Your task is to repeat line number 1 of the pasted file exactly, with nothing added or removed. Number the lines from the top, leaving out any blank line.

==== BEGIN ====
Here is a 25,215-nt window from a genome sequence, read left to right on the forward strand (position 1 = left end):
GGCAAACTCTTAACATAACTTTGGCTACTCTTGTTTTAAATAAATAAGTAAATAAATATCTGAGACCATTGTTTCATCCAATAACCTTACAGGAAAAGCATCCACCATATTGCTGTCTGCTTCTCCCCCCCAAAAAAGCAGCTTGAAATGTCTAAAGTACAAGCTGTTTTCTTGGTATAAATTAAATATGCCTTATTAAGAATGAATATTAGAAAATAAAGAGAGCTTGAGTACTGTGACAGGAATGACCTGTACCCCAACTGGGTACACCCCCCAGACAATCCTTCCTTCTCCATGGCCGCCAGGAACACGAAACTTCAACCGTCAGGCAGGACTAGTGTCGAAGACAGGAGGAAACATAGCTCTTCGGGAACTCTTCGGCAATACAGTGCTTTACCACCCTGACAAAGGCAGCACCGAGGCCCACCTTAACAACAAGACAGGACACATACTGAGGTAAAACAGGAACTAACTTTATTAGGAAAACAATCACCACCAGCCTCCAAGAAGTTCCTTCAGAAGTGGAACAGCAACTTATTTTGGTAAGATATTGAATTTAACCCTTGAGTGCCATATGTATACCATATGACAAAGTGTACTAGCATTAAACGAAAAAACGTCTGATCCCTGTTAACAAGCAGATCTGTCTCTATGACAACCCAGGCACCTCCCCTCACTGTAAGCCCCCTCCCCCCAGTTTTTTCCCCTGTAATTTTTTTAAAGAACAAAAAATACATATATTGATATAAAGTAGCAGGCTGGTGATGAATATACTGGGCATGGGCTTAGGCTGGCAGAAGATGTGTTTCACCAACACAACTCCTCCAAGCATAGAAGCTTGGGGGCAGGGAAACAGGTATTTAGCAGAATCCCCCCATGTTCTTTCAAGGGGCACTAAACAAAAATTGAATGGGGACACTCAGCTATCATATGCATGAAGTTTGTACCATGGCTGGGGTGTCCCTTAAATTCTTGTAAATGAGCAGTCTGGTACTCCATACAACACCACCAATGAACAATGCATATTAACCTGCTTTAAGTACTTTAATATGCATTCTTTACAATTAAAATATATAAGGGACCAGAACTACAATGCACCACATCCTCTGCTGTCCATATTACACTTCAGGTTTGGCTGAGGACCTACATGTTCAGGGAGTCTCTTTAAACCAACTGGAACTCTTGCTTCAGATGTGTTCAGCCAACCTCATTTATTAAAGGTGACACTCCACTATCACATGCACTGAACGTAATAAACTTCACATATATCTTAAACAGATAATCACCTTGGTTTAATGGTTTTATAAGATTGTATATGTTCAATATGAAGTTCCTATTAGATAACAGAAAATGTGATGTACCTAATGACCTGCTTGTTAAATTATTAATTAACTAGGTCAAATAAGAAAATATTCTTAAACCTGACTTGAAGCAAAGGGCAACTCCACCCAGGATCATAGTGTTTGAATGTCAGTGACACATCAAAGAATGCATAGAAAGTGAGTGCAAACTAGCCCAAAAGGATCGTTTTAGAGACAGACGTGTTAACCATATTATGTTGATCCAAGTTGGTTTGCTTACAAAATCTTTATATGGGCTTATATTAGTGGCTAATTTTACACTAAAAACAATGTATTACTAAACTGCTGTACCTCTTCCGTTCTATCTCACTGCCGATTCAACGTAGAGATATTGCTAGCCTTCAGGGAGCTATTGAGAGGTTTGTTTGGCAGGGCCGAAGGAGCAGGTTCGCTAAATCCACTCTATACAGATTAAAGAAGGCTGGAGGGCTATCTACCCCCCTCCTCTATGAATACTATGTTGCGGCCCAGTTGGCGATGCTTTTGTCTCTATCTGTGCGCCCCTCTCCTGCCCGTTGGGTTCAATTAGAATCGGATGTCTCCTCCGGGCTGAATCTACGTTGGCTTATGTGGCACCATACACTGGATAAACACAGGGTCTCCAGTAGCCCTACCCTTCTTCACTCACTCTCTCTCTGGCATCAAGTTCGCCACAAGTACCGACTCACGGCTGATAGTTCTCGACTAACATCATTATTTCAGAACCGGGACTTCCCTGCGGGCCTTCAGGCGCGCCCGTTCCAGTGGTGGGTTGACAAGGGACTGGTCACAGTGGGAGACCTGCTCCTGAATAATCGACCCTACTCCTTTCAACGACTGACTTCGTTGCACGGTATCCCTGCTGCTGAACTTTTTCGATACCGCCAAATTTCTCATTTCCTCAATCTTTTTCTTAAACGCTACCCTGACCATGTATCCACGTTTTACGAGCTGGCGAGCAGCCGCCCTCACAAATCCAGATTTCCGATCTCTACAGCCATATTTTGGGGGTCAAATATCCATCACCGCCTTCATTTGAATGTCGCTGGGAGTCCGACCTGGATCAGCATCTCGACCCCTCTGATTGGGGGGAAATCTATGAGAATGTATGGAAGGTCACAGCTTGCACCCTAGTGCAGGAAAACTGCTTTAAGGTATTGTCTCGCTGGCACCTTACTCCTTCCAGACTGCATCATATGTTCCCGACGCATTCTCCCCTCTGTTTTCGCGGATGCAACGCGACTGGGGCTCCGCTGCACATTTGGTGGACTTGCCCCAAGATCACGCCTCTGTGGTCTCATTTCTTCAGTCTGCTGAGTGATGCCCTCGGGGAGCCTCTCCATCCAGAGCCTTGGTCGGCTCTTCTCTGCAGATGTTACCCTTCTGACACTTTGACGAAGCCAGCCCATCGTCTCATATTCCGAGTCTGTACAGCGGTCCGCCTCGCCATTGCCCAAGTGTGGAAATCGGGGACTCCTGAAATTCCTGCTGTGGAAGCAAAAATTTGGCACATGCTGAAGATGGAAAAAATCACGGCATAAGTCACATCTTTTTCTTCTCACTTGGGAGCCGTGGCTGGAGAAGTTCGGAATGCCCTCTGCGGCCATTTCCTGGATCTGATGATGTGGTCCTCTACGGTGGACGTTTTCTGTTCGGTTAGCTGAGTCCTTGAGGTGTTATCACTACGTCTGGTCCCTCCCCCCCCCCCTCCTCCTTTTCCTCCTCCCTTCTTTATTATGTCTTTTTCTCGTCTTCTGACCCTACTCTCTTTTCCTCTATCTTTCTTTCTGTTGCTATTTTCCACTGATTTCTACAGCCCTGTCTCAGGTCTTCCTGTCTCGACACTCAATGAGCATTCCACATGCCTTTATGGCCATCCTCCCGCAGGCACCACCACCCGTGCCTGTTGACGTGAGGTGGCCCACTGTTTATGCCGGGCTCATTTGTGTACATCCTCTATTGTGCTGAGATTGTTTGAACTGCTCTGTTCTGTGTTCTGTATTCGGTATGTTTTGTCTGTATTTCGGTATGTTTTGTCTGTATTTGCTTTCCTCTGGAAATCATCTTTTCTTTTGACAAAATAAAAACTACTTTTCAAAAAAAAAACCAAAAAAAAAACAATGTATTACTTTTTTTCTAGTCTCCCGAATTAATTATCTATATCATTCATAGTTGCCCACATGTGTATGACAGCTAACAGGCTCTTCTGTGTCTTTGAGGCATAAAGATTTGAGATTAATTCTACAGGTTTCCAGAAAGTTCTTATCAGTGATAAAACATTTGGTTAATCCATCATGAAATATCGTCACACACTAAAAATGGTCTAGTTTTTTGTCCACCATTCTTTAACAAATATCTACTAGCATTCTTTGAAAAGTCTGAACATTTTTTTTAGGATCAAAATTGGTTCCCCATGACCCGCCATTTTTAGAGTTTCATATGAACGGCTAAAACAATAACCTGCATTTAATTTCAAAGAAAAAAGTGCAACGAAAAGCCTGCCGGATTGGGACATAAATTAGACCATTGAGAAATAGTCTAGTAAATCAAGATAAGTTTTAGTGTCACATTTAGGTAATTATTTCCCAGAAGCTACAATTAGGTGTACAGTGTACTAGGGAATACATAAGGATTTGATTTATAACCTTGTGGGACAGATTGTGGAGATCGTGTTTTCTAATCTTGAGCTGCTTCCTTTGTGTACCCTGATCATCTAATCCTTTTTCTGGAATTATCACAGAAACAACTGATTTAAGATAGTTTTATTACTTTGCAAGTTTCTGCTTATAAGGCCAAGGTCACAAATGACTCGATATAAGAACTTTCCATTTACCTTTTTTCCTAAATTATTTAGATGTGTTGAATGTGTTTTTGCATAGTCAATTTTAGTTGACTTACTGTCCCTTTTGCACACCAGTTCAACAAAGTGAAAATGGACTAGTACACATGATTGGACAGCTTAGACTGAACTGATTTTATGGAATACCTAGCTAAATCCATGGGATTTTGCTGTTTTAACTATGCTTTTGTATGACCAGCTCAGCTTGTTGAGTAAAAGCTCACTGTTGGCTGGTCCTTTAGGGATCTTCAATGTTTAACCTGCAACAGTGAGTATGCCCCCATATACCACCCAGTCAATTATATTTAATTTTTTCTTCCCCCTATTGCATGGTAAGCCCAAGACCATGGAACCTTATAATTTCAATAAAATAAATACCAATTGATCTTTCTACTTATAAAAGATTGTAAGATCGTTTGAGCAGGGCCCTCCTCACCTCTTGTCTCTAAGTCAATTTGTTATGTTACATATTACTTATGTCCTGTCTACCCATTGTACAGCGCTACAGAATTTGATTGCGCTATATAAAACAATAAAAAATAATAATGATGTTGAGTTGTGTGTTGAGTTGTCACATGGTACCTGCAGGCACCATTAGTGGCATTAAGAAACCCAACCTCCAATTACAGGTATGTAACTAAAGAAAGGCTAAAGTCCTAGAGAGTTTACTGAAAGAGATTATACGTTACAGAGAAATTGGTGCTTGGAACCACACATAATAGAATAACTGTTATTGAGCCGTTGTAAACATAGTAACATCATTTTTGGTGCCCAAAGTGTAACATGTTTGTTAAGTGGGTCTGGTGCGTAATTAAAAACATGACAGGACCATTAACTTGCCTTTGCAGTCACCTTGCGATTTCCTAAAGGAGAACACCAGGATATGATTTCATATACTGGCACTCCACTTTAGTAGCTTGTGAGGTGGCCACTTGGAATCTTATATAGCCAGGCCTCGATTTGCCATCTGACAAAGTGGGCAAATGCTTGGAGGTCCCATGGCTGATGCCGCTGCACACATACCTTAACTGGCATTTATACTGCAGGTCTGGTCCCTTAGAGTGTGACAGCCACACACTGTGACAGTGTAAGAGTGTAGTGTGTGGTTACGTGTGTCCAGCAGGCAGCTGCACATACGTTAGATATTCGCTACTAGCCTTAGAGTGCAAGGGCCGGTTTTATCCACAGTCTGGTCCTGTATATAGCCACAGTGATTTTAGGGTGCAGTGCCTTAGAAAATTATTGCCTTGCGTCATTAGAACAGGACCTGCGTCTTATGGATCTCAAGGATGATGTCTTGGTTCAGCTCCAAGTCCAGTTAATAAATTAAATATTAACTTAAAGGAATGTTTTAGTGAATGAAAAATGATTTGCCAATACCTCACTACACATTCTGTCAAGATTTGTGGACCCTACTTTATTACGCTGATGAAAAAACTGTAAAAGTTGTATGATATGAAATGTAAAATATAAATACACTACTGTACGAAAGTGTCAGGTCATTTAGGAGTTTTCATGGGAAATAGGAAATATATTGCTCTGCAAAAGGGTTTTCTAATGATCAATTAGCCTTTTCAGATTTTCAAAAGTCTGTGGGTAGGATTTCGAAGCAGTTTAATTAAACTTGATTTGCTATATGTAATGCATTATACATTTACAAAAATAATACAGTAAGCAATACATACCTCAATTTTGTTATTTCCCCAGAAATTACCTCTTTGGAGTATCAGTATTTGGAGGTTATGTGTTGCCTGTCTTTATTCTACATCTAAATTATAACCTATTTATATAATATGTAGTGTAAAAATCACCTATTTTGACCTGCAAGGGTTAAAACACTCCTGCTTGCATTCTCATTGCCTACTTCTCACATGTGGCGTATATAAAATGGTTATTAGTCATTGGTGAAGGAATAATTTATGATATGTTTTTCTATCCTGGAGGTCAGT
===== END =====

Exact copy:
Here is a 25,215-nt window from a genome sequence, read left to right on the forward strand (position 1 = left end):